There were some of us having email and Facebook exchanges. Our collective attitude was that we weren't going to waste a single breath trying to 'defend the line', or make life easier for the lunatics in charge. But each new twist of absurdity throughout that week produced another collective round of forehead slapping and despairing cries of 'fuck sake'. For example, it quickly became clear that 'Comrade Delta' was being finessed back into full-time politics. This, days after the Disputes Committee transcript had been leaked. Then it emerged that full-time party workers were being called into individual meetings with CC members, and made to swear loyalty oaths: you defend the party line, or you're out. Those who didn't either quit, or were sacked. Members who had supported the faction at conference were being isolated or treated like dirt in some branches. The two CC dissidents had decided to stay in the leadership rather than resign. Two affiliates to the international tendency had quit. The results of elections for the National Committee (NC), or the 'House of Lords' as it's known, came in: it was more dominated by loyalists than usual, and certainly didn't reflect the support the factions had achieved at conference. On top of this, of course, the two new entrants to the CC, replacing those who were dropped, were both ardent loyalists of the accused.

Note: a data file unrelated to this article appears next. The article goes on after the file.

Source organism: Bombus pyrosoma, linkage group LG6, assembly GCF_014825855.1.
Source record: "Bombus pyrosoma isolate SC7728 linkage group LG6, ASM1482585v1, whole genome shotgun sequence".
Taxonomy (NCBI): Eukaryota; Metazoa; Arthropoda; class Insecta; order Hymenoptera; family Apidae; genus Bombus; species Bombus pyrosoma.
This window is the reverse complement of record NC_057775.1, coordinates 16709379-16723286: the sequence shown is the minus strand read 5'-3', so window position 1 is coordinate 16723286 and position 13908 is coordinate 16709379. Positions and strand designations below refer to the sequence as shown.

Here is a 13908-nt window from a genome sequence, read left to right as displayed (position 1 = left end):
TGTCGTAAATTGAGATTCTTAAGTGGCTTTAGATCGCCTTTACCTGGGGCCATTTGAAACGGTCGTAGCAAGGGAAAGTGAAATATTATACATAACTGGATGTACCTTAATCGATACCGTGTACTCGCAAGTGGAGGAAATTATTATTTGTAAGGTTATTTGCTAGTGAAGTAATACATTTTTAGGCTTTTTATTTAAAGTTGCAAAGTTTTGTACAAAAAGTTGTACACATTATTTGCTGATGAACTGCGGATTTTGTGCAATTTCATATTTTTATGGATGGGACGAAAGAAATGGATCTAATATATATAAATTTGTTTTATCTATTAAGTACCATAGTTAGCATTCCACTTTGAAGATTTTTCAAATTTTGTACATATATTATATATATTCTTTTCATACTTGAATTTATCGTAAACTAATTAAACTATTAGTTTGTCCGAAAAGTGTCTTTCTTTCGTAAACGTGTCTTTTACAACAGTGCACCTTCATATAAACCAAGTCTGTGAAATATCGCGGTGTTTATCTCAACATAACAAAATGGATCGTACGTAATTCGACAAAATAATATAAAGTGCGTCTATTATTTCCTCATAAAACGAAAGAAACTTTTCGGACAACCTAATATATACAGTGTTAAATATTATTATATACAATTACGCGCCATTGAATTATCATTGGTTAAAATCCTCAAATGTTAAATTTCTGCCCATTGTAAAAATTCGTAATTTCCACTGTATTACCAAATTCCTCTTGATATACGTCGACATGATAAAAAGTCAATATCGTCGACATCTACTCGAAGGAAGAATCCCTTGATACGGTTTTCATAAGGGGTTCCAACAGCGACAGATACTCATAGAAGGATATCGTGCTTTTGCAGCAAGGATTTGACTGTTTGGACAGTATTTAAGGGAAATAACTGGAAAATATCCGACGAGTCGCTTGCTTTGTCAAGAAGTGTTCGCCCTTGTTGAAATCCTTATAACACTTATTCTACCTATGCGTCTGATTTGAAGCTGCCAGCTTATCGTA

So we had a CC that was even more nuts than before, a slavish Lords, a purge of the full-timers, a fracturing tendency and, amid the leaking of the party's shameful business, an attempt to restore the accused to full-time work. Magic. Even so, most people didn't want to say anything publicly, and risk giving ammunition to the right-wing press. Such a decision would, anyway, simply entrench the 'circle the wagons' mentality that had already spread to sections of the party long before conference. I had personally told anyone who would listen that I wasn't going to defend this, and had words with worried comrades, who urged me not to get myself expelled. I didn't have to lie about my views if asked, but I should not make any kind of public statement either: this would require a long fight in the party, and we would have to dig in and maintain discipline. The perspective, even at this stage was, see if it would be within our rights to get an emergency conference, or see if we can legitimately form a faction.